Ask the Advocate: Care for the Caregiver
My wife and I have been married for 39 years. When I was diagnosed with cancer 3+ years ago, it was hard for both of us. She didn’t know what to do and was in denial most of the time. How do you talk about something like this? It’s not like the common cold or athlete’s foot, you’re talking about someone that’s dying in front of you. What can you say, what can you do? My wife is under a lot of stress because she’s thinking that she’s about to lose her husband. Some of the chemotherapy is helping but she knows that you’re not going to have much longer. We did talk about it but not much came out of it. Denial is the operative word…she knows everything but doesn’t want to talk about it.
The key for us is our strong partnership in meeting the challenge of my diagnosis of prostate cancer. We did our research together and my wife became my advocate, an independent listener, and took great notes. We were always prepared for our appointments with my urologist and oncologist/surgeon with questions no matter how trivial. She challenged me on assumptions and confirmed my interpretation of the data presented to us. We took a business approach to this health challenge. While sometimes difficult to set our emotions aside, we kept our eye on the goal of living life to its fullest. Laughter was the great equalizer in keeping my ego in check.
It is important to remind yourself what qualities attracted you to your partner from the very beginning of the relationship. You have to also remind yourself that the level of stress in our lives is not always a bad thing. Stress sometimes can be a good thing. So there is good stress. Good stress is when you can see the finish line. You have to believe at an intuitive level that ‘this too shall pass.’ Then you have to communicate this point of optimism and hope to your partner. In our relationship both my wife and I are Rabbis. Our spiritual connection has been the single most important factor that has sustained us during health-related challenges. My wife is also a breast cancer survivor and we both find comfort in the healing power of a divine force in the universe. The other thing that has kept our relationship intact has been the joy and laughter we experience with our grandchildren as they inspire us to live and enjoy each day with gratitude.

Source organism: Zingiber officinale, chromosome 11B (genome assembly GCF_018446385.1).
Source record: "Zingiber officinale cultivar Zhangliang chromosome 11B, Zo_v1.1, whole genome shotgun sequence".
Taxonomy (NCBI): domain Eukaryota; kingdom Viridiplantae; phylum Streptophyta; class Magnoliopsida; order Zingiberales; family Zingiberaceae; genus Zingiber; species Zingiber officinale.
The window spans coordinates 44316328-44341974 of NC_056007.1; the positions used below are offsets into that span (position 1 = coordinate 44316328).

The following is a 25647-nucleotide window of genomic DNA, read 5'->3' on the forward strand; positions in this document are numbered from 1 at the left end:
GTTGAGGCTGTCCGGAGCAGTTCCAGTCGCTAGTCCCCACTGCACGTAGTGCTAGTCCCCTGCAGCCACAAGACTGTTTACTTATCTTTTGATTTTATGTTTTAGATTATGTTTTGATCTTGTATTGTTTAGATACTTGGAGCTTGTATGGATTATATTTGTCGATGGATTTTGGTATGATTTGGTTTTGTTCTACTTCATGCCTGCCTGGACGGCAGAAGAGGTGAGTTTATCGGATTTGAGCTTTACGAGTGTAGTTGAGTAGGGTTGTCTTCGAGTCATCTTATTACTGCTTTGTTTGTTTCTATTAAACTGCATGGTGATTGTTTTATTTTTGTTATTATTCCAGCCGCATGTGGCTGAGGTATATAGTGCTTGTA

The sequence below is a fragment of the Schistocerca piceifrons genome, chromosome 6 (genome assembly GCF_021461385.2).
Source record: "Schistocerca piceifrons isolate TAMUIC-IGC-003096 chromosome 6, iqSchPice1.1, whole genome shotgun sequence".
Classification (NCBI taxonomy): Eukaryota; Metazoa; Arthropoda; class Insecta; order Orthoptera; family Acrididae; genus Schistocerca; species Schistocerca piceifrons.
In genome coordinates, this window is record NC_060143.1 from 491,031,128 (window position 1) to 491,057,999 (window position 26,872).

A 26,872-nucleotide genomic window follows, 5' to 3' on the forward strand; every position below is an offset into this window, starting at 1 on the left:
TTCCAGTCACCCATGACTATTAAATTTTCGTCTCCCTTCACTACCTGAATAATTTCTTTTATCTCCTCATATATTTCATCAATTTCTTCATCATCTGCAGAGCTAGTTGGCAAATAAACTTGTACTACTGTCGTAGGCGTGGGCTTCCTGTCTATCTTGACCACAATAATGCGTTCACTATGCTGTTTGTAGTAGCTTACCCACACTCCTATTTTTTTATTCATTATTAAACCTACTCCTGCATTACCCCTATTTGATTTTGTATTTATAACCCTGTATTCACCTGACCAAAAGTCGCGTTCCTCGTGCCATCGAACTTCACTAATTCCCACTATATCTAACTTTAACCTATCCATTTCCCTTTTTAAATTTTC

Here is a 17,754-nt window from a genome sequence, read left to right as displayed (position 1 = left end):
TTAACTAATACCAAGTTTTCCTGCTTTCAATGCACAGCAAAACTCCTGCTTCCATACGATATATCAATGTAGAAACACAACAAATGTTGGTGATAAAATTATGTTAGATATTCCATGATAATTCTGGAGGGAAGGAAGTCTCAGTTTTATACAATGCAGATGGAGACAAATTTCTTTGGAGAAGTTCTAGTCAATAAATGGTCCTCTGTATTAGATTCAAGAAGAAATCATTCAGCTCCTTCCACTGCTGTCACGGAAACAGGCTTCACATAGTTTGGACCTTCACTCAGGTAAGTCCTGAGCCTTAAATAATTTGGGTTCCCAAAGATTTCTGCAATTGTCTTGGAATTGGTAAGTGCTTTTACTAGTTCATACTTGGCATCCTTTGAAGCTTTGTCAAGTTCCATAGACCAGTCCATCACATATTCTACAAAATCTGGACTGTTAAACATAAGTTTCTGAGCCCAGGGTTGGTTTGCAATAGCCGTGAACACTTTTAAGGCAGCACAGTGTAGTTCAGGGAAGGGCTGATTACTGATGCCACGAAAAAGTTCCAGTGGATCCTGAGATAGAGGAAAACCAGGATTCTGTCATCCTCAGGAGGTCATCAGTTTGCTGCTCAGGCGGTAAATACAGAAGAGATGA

I could think of 10 things. After all, I have been living with it for the last 3+ years. The one thing I would probably advise a caregiver is to understand your cancer patient. The one thing he needs more than anything else is compassion, understanding, sympathy, warmth, and LOVE. Just knowing you’re going to be there is the biggest help with all.
For better or worse we are on this journey together. Laugh at the absurdity of the diagnosis and situation. Take care of your mental and physical well being for without you I’m screwed. On a side note, our situation was absurd. As I was laying in my hospital room post surgery, my wife Karen fell down a staircase at the hospital, shattering her elbow, bruising her head and incurring a concussion. We went from a patient-caregiver relationship to a patient-patient relationship. We became two patients caring for each other. It has been quite an experience especially because she had elbow surgery two weeks into my recovery at home. Neighbors stepped up for meals, transportation, and errands. Our neighborhood has a ‘Meal Train’ software program to serve those who are unable to cook for a short period of time. Every day at 5 PM a neighbor would bring us a hot meal to our home, check in on us, and ask if there is anything else they could do to help.
The best way to be supportive to your partner is to follow his lead. That is allow his words and actions to dictate when and how you can be supportive. Sometimes good intentions are not enough. Men, in general, have been socialized to be independent and self-reliant, so the best support should seek to address his emotional needs. First, validate his feelings and then provide him with the reassurance that his learned concept of how a man is supposed to think and feel is still intact post-treatment. This psychological boost may be just what he needs to regain a sense of wholeness and masculine identity.